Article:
A weekly presentation of downloadable charts and short analyses designed to graphically illustrate important economic issues. Updated every Wednesday.
Snapshot for October 10, 2001.
Will welfare reform weather the storm?
It is commonly believed that increased demand for low-wage labor was integral to the perceived success of welfare reform. The most dramatic evidence of this claim is the historically unprecedented increase in the employment rates of low-income single mothers over the latter 1990s. The employment rate — that is, the share of a given population employed in the paid labor market — is considered a reliable indicator of labor demand, even more so than the unemployment rate, which fails to reflect when job seekers give up looking for work and simply leave the labor market. In such cases, the employment rate falls.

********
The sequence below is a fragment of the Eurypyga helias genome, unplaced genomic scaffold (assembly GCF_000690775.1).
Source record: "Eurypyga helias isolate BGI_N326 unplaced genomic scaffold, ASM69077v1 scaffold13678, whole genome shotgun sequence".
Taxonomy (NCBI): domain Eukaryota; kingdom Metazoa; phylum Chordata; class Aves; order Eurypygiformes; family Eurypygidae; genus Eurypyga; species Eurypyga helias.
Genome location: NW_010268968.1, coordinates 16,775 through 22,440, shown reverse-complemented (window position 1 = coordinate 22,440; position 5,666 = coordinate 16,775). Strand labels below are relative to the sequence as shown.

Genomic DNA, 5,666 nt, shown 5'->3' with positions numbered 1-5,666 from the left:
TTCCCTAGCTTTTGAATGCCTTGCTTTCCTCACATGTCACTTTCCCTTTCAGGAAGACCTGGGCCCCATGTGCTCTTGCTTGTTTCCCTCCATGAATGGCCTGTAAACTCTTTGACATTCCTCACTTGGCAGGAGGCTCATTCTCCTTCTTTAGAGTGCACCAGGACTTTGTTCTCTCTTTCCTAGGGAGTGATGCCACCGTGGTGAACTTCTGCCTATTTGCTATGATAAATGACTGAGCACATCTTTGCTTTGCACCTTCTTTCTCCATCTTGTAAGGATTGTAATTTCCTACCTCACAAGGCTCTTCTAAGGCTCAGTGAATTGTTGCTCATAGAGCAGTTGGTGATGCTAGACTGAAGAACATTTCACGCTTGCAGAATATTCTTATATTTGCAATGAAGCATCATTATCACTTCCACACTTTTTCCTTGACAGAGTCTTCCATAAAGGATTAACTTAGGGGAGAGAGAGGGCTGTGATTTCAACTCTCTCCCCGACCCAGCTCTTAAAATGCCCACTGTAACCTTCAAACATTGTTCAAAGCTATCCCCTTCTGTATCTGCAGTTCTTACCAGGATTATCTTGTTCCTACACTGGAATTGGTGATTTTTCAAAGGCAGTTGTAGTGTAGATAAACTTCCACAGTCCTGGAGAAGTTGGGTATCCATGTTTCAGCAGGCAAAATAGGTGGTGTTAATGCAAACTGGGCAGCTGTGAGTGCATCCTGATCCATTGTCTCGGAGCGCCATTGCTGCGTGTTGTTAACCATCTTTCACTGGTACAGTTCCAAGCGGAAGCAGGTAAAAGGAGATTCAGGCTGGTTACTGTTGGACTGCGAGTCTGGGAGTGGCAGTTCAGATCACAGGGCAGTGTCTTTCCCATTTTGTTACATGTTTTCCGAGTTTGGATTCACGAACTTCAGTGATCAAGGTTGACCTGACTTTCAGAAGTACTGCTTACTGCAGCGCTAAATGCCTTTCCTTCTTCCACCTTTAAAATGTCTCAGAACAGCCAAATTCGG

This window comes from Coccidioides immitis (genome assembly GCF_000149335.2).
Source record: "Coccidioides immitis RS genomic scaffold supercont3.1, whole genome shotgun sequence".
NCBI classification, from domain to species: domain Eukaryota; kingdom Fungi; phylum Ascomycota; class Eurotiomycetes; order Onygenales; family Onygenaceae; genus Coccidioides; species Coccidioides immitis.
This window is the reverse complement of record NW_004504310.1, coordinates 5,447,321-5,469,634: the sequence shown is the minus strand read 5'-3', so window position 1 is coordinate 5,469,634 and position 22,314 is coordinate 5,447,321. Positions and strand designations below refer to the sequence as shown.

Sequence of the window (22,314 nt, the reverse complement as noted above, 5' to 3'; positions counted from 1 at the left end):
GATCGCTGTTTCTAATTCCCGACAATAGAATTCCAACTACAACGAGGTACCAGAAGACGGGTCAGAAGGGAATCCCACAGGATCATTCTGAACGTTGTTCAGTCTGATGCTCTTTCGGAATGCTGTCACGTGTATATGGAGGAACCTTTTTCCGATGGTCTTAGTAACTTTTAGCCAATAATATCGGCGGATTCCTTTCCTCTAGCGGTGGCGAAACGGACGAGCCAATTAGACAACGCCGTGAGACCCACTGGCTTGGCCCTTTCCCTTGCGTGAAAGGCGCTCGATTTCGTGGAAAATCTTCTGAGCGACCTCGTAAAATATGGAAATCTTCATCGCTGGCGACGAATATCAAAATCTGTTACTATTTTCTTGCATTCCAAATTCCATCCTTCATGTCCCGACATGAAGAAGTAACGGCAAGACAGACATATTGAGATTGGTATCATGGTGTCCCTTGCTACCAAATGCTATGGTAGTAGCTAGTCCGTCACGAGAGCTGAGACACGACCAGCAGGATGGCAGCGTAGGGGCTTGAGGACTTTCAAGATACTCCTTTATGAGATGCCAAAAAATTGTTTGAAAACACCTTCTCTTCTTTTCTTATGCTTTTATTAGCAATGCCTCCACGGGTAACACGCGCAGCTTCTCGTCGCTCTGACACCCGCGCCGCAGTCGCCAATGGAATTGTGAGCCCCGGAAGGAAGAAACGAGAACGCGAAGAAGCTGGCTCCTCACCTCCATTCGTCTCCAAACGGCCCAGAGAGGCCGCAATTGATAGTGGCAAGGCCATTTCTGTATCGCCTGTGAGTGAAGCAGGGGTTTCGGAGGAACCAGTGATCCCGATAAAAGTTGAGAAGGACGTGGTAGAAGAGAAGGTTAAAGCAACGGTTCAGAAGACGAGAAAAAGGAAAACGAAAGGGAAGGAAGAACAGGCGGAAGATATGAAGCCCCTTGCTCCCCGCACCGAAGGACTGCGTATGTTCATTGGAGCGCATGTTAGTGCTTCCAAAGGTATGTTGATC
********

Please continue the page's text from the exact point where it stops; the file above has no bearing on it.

Monthly data is unavailable on the employment rates of certain specific group (e.g., low-income single mothers). But the Bureau of Labor Statistics does publish monthly employment rates for “women who maintain families,” most of whom are single parents (at all income levels). The chart below shows that, after initially climbing consistently after welfare laws were changed in 1996, these rates have begun to decline steeply over the past few months as the economy has slowed. This is one of the first signs that, as the economy enters a recession, the labor demand for single moms that helped to prop up welfare reform appears to be fading.
This week’s Snapshot by EPI economist Jared Bernstein.
Check out the archive for past Economic Snapshots.